News
2 min

Apple CEO, Grindr slip-ups and sperm donors

Your Daily Package of newsy and naughty bits from around the world

Apple CEO comes out (USA)

In an essay in Businessweek, Apple CEO Tim Cook has come out publicly as gay. “I’m proud to be gay, and I consider being gay among the greatest gifts God has given me,” he writes. Cook hinted at his sexuality in a speech at Auburn University last year, and it has long been an open secret in Silicon Valley. Cook says he decided to finally come out, despite reservations about his privacy, to inspire people. “If hearing that the CEO of Apple is gay can help someone struggling to come to terms with who he or she is, or bring comfort to anyone who feels alone, or inspire people to insist on their equality, then it’s worth the trade-off with my own privacy,” he writes.

Read more at Businessweek.

Republican candidate accidentally advertises on Grindr (Arkansas)

Ads for firmly anti-gay Republican Senate candidate Tom Cotton somehow ended up on Grindr in Arkansas, The Daily Beast reports. It seems that the ads got to Grindr through a third-party advertising network, and neither Grindr nor Cotton were pleased to see them. The ads were paid for by the NRA and supported second amendment rights. Cue the “bear arms” jokes.

Read more at The Daily Beast

Taiwan leads Asia in gay rights

After Taipei’s annual Pride parade this weekend, The New York Times describes how Taiwan is surging ahead of the rest of Asia in gay rights. Activists from more restrictive mainland China and Malaysia come to Taiwan Pride for validation and to bask in relative acceptance. On the other hand, Gay Star News reports that a Taipei mayoral candidate deleted a pro-gay post this week after excessive online backlash.

Read more at The New York Times.

British colonies suffer from anti-gay colonial legacy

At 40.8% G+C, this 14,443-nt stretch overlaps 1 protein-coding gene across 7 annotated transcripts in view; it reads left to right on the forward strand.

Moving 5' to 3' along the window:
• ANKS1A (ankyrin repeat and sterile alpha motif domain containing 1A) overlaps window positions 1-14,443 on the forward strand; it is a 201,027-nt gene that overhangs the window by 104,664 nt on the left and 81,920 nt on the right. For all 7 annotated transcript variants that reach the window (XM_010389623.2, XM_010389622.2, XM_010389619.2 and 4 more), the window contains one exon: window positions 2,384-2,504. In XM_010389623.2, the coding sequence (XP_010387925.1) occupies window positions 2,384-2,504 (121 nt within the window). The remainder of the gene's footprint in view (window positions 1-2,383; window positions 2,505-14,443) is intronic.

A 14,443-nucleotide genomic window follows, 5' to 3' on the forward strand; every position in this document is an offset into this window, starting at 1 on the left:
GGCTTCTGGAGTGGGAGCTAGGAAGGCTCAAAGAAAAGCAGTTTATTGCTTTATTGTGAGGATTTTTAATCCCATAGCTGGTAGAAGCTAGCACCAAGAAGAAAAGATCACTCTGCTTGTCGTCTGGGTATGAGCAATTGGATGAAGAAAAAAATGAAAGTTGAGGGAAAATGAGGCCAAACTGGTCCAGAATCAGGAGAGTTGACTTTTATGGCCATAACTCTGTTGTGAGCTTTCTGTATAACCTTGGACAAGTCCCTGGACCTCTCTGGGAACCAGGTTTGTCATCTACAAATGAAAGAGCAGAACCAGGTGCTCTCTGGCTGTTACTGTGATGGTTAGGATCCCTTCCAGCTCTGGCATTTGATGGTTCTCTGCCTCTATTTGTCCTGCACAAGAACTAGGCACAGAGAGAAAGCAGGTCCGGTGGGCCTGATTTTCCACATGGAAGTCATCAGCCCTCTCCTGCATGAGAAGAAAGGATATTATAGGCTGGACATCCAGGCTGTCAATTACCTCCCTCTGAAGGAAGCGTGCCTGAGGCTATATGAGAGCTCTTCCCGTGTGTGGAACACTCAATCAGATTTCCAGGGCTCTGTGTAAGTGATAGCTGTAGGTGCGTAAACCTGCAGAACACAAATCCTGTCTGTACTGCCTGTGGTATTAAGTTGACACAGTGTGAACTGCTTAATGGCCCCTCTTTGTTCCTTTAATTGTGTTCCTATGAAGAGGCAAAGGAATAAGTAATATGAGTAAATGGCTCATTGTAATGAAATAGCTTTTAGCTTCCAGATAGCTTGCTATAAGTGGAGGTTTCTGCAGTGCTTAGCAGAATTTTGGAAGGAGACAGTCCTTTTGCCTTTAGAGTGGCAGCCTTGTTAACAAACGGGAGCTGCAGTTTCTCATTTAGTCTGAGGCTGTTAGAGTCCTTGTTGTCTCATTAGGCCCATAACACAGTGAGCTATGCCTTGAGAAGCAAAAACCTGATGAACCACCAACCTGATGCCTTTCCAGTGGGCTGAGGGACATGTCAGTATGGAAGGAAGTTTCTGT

In India, Uganda, Malaysia and around the world, anti-gay politicians argue that homosexuality is an alien, Western imposition on traditional values. In The Washington Post, researchers Enze Han and Joseph O’Mahoney argue that, in fact, the opposite is true: homophobia is often the legacy of British colonial rule. British colonies lag behind the rest of the world in the decriminalization of homosexuality, even more than French and Spanish colonies. On the upside, Han and O’Mahoney say that British colonies may be slow to decriminalize because they gained independence later. There is still hope, they say, that many will return to their natural state.

Read more at The Washington Post.

Lesbian sperm-donor recipients happier with open-identity donors

According to a study released by The Williams Institute, nearly 80 percent of lesbian sperm-donor recipients were happy with their choice of a known, open-identity or unknown sperm donor 18 years after the donation. Lesbian couples who received open-identity donations, however, were more likely to be satisfied than those who received anonymous donations.

Read the study in Fertility and Sterility.

Republican uses gay son in campaign ad; gays not impressed (New York)

New York House of Representatives candidate Nan Hayworth ran an ad this week that features her gay son, in an effort to ward off criticisms of her anti-gay record. “She’s always been there for me. And she’ll always be there for you,” her son says in the ad. David Stacy, of the Human Rights Campaign, was not impressed. “Of course Nan Hayworth loves her gay son. That’s not what’s at issue here,” he told The Huffington Post. “The problem is her lack of support for legal protections provided by marriage for everyone else who isn’t lucky enough to be related to an elected official.” Hayworth is running against gay Democrat Sean Maloney.

Read more at The Huffington Post.

 
 
Image credit: Apple